Before I share the poem, though, I wanted to provide some background on how it came to be written, which should have a familiar aroma for everyone.
From the Author:
“In the spring of 1994, I went to a party – an ordinary party – and I made an effort, a real effort, to be sociable. I asked and answered the usual questions:
What do you do for a living? How do you know the host?
Where did you study? Where do you live?
And I came home with the familiar hollow feeling of having gone through the motions.
So, I sat down and did what I often do to sort out what is going on…I wrote. Using the format of a writing exercise that had been given to me by poet David Whyte I wrote about the party conversations – what really did not interest me and what I really did want to know about others, about myself. I went to the centre of the ache for something more between myself and the world and “The Invitation” poured onto the page.“
Here is the poem – definitely worth a read:
It doesn’t interest me what you do for a living. I want to know what you ache for, and if you dare to dream of meeting your heart’s longing.
It doesn’t interest me how old you are. I want to know if you will risk looking like a fool for love, for your dream, for the adventure of being alive.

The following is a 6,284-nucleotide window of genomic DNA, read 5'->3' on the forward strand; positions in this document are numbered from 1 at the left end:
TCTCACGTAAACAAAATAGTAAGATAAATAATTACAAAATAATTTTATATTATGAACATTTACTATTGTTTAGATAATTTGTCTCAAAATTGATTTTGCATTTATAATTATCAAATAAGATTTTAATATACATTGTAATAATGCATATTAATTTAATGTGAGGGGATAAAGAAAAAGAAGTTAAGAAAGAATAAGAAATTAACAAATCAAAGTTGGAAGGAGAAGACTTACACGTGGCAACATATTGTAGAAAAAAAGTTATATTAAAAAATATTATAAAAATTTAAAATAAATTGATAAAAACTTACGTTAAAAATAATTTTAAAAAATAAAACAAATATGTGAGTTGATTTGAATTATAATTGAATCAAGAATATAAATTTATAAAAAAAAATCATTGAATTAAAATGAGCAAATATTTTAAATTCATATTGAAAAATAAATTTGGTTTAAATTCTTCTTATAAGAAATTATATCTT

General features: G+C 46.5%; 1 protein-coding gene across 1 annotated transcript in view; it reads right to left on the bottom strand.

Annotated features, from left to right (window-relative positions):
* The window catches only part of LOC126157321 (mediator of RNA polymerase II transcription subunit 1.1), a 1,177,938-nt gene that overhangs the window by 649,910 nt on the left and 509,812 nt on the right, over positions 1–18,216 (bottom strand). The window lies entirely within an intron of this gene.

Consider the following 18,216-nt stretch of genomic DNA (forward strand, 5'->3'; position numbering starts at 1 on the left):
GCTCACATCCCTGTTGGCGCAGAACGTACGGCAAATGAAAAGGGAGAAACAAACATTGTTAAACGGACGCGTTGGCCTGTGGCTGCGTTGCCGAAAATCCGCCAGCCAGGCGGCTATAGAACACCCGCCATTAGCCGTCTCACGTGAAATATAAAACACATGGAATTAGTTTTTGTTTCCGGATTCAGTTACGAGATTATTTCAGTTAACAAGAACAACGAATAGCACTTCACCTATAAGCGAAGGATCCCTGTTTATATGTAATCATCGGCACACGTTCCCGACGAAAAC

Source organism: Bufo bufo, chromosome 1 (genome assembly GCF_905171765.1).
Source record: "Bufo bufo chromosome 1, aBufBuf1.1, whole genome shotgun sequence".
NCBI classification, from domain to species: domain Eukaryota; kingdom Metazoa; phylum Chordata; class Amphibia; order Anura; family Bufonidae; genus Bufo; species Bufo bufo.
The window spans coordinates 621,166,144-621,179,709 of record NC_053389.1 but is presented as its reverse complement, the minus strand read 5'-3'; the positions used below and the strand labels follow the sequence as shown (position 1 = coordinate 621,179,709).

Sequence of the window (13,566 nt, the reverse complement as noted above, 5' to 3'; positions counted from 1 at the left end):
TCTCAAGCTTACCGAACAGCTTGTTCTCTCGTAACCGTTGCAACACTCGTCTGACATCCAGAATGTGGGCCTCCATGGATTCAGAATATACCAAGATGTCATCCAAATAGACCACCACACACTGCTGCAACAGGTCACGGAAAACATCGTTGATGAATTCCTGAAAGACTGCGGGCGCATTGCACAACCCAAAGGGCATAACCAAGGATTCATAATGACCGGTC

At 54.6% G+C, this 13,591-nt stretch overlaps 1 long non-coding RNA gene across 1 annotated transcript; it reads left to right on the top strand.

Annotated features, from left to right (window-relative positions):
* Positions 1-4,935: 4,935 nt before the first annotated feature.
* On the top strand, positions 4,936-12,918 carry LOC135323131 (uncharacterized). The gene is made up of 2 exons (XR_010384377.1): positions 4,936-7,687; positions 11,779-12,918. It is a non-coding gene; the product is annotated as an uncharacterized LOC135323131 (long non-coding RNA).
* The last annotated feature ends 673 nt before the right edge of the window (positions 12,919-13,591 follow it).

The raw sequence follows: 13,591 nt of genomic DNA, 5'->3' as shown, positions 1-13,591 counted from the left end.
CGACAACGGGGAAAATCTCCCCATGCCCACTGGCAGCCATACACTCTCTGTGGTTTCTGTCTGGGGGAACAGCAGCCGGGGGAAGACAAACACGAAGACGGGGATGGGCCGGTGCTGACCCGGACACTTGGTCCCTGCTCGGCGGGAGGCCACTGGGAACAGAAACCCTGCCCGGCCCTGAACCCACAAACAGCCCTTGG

It doesn’t interest me what planets are squaring your moon. I want to know if you have touched the center of your own sorrow, if you have been opened by life’s betrayals or have become shriveled and closed from fear of further pain! I want to know if you can sit with pain, mine or your own, without moving to hide it or fade it, or fix it. I want to know if you can be with JOY, mine or your own; if you can dance with wildness and let the ecstasy fill you to the tips of your fingers and toes without cautioning us to be careful, be realistic, or to remember the limitations of being human.
It doesn’t interest me if the story you are telling me is true. I want to know if you can disappoint another to be true to yourself; if you can bear the accusation of betrayal and not betray your own soul. I want to know if you can be faithful and therefore be trustworthy. I want to know if you can see beauty even when it is not pretty everyday, and if you can source your life on the edge of the lake and shout to the silver of the full moon, “YES!”
It doesn’t interest me to know where you live or how much money you have. I want to know if you can get up after a night of grief and despair, weary and bruised to the bone, and do what needs to be done for the children.
It doesn’t interest me who you know or how you came to be here. I want to know if you will stand in the center of the fire with me and not shrink back.
It doesn’t interest me where or what or with whom you have studied. I want to know what sustains you from the inside when all else falls away. I want to know if you can be alone with yourself and if you truly like the company you keep in the empty moments.